Thousands of Current and Former Outback Steakhouse Employees Join Wage Payment Class Action
The parent company behind Outback Steakhouse faces a major wage payment class action lawsuit involving over 100,000 hourly employees of the organization, who claim the company violated minimum wage law, overtime pay, and required off-the-clock work.
The wage payment class action was originally filed in 2013 in Nevada, when two former employees of the Bloomin’ Brands’ Outback Steakhouses – Brooke Cardoza and Cody Hancock – filed the wage violations lawsuit against the brand on behalf of all hosts, bartenders, servers, and other hourly workers who had been or were currently employed by the company in the last 3 years. The two plaintiffs alleged that the company forced employees to work off-the-clock – usually for 15 minutes, but sometimes close to 2 hours – before clocking in for their scheduled shifts. Employees were also required to go to unpaid training sessions, unpaid mandatory meetings, or work at promotional events for the company for little to no pay.
As of October last year, Florida certified the wage payment class action and 237 current and former employees from 27 states had joined. Outback Steakhouses owns 769 restaurants across the country. As of April this year, there are now 135,338 current and former employees who have opted into the wage payment class action lawsuit.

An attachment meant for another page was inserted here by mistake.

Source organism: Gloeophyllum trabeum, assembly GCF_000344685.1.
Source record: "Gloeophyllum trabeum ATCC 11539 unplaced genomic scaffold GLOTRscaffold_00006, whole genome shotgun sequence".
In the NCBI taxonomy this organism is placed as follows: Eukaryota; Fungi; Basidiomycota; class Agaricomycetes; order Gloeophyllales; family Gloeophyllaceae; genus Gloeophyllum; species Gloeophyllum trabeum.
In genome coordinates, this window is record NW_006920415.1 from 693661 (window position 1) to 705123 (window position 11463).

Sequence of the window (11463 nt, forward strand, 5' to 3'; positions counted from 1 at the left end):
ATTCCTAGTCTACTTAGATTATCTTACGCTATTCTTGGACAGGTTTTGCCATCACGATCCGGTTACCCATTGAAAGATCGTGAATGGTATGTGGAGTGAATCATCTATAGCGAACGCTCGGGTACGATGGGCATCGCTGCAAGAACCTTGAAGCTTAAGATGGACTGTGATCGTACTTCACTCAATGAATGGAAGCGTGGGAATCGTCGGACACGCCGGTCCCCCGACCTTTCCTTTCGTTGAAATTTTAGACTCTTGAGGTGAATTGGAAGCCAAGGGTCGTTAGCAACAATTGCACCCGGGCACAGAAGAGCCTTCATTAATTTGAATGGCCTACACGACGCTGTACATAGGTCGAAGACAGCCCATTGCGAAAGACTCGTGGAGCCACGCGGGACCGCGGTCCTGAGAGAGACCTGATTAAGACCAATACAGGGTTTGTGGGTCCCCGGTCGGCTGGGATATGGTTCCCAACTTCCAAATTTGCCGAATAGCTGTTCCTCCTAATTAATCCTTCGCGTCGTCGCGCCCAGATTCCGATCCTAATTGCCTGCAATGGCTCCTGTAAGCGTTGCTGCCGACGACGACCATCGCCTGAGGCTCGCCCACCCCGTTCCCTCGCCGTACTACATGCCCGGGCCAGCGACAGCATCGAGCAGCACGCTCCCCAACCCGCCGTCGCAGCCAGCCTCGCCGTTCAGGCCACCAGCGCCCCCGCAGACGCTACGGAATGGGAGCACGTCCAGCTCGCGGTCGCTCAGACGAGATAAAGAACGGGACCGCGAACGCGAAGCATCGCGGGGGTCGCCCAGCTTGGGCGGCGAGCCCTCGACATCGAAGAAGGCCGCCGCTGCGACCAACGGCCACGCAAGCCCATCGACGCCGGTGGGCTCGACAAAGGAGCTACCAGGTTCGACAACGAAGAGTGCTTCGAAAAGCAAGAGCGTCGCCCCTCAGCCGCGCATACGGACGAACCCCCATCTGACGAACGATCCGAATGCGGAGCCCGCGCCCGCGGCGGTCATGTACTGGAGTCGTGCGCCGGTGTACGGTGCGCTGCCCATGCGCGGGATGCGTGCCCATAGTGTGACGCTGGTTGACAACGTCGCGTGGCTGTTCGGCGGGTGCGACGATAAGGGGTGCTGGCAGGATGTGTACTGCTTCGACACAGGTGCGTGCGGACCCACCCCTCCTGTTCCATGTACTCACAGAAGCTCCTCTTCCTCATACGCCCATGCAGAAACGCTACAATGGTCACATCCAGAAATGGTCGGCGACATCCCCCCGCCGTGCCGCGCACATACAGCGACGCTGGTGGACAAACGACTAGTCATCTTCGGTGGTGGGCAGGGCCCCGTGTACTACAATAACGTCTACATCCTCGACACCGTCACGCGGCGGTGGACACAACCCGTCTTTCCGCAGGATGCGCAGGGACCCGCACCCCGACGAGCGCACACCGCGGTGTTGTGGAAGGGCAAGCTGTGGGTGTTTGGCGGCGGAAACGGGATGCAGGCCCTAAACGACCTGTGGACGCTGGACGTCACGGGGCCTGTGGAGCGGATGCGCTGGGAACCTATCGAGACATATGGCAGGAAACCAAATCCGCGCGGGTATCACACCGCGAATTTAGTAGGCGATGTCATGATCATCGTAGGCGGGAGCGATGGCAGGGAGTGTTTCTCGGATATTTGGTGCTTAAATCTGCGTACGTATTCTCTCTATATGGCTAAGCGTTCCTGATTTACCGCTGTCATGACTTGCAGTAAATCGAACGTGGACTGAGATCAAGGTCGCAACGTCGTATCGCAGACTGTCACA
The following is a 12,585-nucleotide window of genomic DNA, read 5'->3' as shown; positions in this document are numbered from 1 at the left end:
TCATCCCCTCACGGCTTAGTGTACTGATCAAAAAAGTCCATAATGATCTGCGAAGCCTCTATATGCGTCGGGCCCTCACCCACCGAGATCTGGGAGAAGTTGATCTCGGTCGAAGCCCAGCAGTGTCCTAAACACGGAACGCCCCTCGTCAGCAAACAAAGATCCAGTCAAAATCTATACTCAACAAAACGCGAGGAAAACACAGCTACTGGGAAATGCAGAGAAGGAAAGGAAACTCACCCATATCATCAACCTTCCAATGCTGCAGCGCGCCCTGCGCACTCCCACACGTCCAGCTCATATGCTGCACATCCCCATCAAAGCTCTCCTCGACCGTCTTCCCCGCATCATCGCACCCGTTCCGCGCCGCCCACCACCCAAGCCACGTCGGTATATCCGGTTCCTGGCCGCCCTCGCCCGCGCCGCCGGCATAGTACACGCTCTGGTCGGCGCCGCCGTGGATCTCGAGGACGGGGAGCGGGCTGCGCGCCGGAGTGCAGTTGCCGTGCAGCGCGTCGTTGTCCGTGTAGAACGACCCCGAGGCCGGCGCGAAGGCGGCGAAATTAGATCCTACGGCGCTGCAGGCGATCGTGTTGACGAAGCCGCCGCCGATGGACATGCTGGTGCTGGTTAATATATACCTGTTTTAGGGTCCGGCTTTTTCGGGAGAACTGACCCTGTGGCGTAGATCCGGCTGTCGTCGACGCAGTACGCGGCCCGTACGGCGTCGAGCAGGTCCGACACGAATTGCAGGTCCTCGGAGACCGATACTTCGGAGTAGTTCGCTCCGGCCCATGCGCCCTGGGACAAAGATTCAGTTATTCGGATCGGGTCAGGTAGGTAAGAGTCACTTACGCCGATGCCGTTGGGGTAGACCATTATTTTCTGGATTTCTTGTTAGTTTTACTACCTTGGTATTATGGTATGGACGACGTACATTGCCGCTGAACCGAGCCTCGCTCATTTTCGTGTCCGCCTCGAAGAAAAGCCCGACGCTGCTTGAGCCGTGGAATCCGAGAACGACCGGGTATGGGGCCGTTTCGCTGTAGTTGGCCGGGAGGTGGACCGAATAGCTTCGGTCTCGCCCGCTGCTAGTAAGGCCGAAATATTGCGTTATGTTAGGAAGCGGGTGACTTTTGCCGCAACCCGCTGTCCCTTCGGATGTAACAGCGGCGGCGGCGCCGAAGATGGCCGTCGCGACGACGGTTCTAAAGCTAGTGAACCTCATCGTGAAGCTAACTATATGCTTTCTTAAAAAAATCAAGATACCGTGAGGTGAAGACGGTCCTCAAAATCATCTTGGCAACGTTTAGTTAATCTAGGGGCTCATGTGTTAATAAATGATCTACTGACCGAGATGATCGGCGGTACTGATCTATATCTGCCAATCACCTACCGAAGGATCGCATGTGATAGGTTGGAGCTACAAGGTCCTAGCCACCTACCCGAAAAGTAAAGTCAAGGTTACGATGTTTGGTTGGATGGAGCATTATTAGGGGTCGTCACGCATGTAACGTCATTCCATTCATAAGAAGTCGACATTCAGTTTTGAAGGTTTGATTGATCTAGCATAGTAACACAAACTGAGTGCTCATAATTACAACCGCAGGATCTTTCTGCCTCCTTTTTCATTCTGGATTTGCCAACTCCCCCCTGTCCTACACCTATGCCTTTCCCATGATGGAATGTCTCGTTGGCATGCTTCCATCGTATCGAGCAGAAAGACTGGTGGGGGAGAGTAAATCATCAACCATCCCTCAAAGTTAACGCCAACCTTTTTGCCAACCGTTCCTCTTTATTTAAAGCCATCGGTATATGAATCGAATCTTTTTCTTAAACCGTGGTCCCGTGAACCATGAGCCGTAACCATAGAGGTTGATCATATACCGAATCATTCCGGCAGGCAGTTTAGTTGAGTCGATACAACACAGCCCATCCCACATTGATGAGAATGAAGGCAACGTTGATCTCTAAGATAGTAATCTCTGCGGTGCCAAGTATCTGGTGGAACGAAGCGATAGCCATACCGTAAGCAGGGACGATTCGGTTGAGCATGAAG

U.S. District Judge Jennifer Dorsey stated on April 10th that plaintiffs had until July 20th to join.
Despite being a Fortune 1000 Company, which made $3.9 billion in 2012, Bloomin’ Brands failed to pay employees properly for their time spend at work or involved in work-related activities. Most of the work positions with the restaurants are hourly. There are still a potential 4,131 people who could join the wage payment class action.
Wage Payment and Labor Violations in South Carolina
South Carolina is an “at-will” employment state, meaning an employer can fire or let go of employees for any reason without giving an explanation. If you are a part-time or hourly wage worker in the state, this law might make you feel vulnerable to any abuses, but you still have rights, both at the federal and state level.
South Carolina complies with federal minimum wage laws, and if you believe that you have not been paid the minimum wage, or you have been asked to perform work without remuneration, or you did not receive overtime pay for working more than 40 hours per week (provided that you are a non-exempt employee), then your employer has violated both state and federal law. You may be able to file a wage payment lawsuit to get the money you should have been paid. You could also be eligible for a wage payment class action if you are not the only employee who has faced a problem receiving wages from your employer.
The Strom Law Firm Can Help with Wage Payment Class Action Lawsuits
The South Carolina wage payment and labor violations attorneys at the Strom Law Firm understand the intricacies of South Carolina employment law and can help you get the payment you worked so hard for. We offer a free, confidential case evaluation to discuss your employment situation, so contact us today for help. 803.252.4800